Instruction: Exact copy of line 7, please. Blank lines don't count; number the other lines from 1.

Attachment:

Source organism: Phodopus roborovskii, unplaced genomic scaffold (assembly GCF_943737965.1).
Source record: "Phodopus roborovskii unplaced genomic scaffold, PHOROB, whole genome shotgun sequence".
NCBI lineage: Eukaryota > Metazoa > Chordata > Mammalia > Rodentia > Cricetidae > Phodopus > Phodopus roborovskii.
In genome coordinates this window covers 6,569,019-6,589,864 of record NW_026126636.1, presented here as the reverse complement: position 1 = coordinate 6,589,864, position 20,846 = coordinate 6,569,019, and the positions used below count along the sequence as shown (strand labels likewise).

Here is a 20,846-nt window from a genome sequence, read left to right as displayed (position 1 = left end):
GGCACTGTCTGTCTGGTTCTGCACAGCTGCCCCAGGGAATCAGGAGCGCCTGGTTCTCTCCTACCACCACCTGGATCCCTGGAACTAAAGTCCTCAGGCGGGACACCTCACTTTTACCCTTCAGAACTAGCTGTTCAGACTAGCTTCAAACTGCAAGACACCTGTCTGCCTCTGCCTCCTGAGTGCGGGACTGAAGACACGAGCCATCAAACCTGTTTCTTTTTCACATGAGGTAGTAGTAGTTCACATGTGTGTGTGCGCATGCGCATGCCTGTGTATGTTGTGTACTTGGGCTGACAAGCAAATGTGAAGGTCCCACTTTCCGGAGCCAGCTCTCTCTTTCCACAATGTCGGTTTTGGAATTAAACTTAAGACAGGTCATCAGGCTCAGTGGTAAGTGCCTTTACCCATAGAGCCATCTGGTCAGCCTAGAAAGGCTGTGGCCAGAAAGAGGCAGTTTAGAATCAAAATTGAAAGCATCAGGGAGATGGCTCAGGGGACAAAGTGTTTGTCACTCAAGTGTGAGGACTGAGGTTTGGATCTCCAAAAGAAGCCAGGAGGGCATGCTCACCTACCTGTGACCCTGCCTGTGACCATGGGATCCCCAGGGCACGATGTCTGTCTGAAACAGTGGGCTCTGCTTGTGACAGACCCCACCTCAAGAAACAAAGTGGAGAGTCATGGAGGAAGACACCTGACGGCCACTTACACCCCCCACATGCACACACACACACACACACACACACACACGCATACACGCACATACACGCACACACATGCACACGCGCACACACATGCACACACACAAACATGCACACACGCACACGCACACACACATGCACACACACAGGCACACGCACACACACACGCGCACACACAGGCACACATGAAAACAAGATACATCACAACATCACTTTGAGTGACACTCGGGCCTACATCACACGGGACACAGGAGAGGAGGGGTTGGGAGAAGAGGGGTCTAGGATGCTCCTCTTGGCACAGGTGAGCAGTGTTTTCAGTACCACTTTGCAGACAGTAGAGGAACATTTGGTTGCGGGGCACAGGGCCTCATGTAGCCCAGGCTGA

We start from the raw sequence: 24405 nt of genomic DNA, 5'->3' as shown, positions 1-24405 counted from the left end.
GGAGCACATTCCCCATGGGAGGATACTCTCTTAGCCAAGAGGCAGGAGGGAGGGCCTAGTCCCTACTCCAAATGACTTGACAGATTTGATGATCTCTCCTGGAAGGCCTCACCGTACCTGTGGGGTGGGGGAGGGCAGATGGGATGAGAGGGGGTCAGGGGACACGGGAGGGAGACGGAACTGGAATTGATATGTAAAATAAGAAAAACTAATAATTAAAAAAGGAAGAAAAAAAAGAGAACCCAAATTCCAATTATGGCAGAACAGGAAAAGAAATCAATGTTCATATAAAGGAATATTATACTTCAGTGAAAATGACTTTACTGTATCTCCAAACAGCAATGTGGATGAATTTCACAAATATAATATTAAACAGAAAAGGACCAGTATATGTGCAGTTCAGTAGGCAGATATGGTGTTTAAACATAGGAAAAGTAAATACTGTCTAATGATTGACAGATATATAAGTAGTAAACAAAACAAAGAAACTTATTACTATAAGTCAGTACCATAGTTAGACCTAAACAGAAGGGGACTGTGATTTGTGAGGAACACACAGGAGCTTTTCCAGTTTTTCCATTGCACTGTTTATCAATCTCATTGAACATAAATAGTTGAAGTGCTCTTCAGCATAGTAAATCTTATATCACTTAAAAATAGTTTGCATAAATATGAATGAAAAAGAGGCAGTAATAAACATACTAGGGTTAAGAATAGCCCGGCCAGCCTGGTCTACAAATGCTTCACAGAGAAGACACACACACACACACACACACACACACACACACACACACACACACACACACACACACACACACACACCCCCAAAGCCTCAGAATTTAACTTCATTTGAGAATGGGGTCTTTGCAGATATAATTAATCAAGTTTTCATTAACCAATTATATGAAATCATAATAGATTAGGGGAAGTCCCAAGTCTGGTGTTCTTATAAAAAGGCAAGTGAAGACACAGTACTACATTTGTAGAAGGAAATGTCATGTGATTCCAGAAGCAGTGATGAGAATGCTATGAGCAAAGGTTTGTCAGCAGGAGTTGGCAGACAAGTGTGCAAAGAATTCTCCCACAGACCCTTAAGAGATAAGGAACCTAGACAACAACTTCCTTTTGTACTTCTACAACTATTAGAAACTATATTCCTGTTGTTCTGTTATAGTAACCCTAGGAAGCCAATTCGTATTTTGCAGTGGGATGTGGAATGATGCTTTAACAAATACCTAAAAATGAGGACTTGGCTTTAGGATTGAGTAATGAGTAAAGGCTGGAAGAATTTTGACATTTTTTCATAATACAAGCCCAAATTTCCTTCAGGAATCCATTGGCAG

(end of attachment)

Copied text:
We start from the raw sequence: 24405 nt of genomic DNA, 5'->3' as shown, positions 1-24405 counted from the left end.